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‘Swatting’ Prank Ends Horribly for Victim — and He Has the Injury to Prove It


"Only a matter of time before somebody gets seriously injured as a result of one of these incidents."

The prank known as "swatting" is not only costly — taking up law enforcement's time and resources to investigate false reports — but it can have disastrous consequences for the prank's target as well.

Take 20-year-old Tyran Dobbs of Ellicott City, Maryland, for example.

According to WJLA-TV, five months ago a Howard County Police SWAT team descended upon his apartment building. In the incident, Dobbs was shot with a rubber bullet in the face and has had to endure surgeries as a result.

It turns out Dobbs did nothing wrong. He had been "swatted."

Tyran Dobbs was shot by a rubber bullet in the face after a "swatting" call was made and brought a police SWAT team to his apartment. (Image source: WJLA-TV)

Swatting is when someone makes a 911 call reporting an emergency — a fake one — that would result in a response from law enforcement.

According to the FBI, swatting incidents often result in the "deployment of SWAT units, bomb squads and other police units, as well as the evacuations of schools, businesses and residences."

The initiators of swatting calls face federal charges and in a 2013 post from the FBI about the issue, Dallas Division assistant special agent Kevin Kolbye said it was "only a matter of time before somebody gets seriously injured as a result of one of these incidents."

Like Dobbs.

Dobbs wants the county to pay for the medical treatment he's had to receive after he was hit with two rubber bullets in an incident involving a 911 call he never made. (Image source: WJLA-TV)

In a statement to WJLA, Howard County Police explained that a man who claimed to be Dobbs called 911, saying he had three hostages that he would execute if he were not given $15,000 within a certain timeframe.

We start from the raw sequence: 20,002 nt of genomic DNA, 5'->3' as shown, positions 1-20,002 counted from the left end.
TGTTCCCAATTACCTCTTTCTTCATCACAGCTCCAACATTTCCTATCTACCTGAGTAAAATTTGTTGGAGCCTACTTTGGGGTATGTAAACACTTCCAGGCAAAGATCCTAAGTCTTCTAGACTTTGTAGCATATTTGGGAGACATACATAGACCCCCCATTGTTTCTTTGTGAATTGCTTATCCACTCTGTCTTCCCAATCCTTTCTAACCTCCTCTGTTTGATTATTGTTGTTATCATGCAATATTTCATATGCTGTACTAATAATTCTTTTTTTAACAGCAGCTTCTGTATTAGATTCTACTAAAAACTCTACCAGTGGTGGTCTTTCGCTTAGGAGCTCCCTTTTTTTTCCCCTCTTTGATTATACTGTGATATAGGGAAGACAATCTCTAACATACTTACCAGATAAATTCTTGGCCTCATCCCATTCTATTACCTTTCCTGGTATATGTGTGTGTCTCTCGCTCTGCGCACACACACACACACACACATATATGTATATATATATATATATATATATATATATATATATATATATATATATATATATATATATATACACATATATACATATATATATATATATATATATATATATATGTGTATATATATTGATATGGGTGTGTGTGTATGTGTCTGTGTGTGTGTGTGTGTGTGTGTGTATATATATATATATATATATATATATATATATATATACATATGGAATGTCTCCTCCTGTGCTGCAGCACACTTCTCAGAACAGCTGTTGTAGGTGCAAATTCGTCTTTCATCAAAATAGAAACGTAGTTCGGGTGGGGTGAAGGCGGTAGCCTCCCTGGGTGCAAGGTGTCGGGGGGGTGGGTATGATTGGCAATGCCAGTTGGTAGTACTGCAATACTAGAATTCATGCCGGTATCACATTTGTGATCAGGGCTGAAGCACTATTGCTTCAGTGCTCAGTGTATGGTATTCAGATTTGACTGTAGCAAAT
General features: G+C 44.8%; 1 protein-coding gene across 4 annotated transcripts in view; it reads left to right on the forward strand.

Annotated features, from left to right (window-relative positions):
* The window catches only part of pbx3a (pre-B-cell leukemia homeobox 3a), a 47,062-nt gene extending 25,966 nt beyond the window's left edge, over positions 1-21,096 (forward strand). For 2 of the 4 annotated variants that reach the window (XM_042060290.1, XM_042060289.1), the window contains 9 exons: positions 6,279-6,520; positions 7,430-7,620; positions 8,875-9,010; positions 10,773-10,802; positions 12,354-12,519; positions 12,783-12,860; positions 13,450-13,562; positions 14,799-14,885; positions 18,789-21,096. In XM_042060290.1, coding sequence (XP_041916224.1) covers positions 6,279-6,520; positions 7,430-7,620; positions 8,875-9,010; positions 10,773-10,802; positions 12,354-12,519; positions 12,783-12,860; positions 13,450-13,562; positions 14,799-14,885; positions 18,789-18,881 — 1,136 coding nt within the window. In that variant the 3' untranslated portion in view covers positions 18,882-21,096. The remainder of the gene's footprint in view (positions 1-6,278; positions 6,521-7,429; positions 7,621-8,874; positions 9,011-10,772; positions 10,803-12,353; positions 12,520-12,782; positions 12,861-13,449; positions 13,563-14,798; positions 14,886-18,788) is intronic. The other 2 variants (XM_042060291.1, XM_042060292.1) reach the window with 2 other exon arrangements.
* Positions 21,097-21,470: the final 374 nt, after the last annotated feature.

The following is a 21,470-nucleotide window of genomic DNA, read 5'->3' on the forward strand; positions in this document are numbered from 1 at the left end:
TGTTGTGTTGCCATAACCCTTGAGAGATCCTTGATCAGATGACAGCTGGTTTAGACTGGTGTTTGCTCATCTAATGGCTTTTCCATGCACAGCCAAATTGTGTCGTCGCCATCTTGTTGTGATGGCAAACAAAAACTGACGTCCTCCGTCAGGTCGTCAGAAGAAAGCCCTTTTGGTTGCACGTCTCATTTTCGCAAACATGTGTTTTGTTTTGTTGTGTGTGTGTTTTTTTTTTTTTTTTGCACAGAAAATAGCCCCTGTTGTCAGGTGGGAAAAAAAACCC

When police arrived at the apartment, they determined that Dobbs was inside with three women. Contacting the person on the lease, Dobbs' father, the police were told he could not tell if the threat was credible or not and noted that there was a gun in the apartment.

Here's more from the police statement regarding Dobbs' activity before he came outside that might have made police more wary, despite a woman telling them from the front door that there was no emergency:

Mr. Dobbs was initially seen by officers crawling on the floor in front of a sliding glass door. He then came to the open slider twice and both times police repeatedly directed him to come out and show his hands. Mr. Dobbs did not comply and walked back into the apartment.

The third time he walked to the glass slider, Mr. Dobbs was given the same direction by officers,  but kept his hand inside the lower front of his shirt. Before he could again walk back toward the  bedroom, where a woman who may be a hostage was still inside, he was struck with two non-lethal rubber rounds to prevent him from retreating back inside the apartment.

The police statement went on to say that after Dobbs was struck, treated and transported to the hospital, the apartment was searched with consent and a small amount of drugs were found.

"This is relevant because after interviewing all of the parties involved, it was clear that the people inside the apartment believed the drugs were the reason the police were at the residence. They were not aware of the alleged hostage situation. It was determined that this was a swatting incident," the statement said.

This was the fourth case of swatting in Howard County within a year, the other calls determined to be a hoax without any physical harm done, according to police.

The police department is still trying to track down who was responsible for the false call in Dobbs case. He not only wants justice for this person but from the police department as well.

"I want them to pay for my medical damages and I want whoever shot me in my face to have to do some time," he told WJLA.

The police statement said the county's attorney's have received his lawyer's request for medical payment for his injuries.

"Without question, Mr. Dobbs was targeted and victimized in this case by a fellow online gamer," the police stated. "The incident demonstrates the extreme risk and danger of swatting calls. Police would urge  people to never provide personal information online. Police also urge anyone who is contacted  by officers to comply with their requests, even if they are confused about the police presence and don’t know or understand the reason for the contact."

An FBI agent, who said swatting was a "widespread issue" around the country, told WJLA if you're threatened by another person saying they're going to "SWAT your house," you should tell your local police department.

"So if they are responding then they will know that there is a threat out there, and they will try to make a telephone call into the house and see what the situation is before responding with a SWAT team,"Jennifer Leonard in the D.C. field office advised.

Watch WJLA-TV's report:

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